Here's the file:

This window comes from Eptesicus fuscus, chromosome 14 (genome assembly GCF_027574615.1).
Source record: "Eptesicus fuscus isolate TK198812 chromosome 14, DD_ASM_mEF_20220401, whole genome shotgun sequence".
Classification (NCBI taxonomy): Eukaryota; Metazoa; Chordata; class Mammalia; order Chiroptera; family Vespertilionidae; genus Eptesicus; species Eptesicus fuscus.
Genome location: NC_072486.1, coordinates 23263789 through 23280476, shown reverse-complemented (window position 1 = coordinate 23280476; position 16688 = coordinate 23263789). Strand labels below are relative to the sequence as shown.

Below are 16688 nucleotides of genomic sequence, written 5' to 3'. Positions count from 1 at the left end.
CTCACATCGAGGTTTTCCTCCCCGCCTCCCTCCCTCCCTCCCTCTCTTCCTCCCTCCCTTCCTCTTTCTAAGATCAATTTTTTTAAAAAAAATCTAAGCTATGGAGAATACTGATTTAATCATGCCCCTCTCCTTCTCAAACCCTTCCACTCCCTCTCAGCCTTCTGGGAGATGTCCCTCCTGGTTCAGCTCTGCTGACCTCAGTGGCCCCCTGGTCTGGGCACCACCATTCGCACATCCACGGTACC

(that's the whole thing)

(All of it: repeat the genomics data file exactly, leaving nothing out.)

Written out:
This window comes from Eptesicus fuscus, chromosome 14 (genome assembly GCF_027574615.1).
Source record: "Eptesicus fuscus isolate TK198812 chromosome 14, DD_ASM_mEF_20220401, whole genome shotgun sequence".
Classification (NCBI taxonomy): Eukaryota; Metazoa; Chordata; class Mammalia; order Chiroptera; family Vespertilionidae; genus Eptesicus; species Eptesicus fuscus.
Genome location: NC_072486.1, coordinates 23263789 through 23280476, shown reverse-complemented (window position 1 = coordinate 23280476; position 16688 = coordinate 23263789). Strand labels below are relative to the sequence as shown.

Below are 16688 nucleotides of genomic sequence, written 5' to 3'. Positions count from 1 at the left end.
CTCACATCGAGGTTTTCCTCCCCGCCTCCCTCCCTCCCTCCCTCTCTTCCTCCCTCCCTTCCTCTTTCTAAGATCAATTTTTTTAAAAAAAATCTAAGCTATGGAGAATACTGATTTAATCATGCCCCTCTCCTTCTCAAACCCTTCCACTCCCTCTCAGCCTTCTGGGAGATGTCCCTCCTGGTTCAGCTCTGCTGACCTCAGTGGCCCCCTGGTCTGGGCACCACCATTCGCACATCCACGGTACC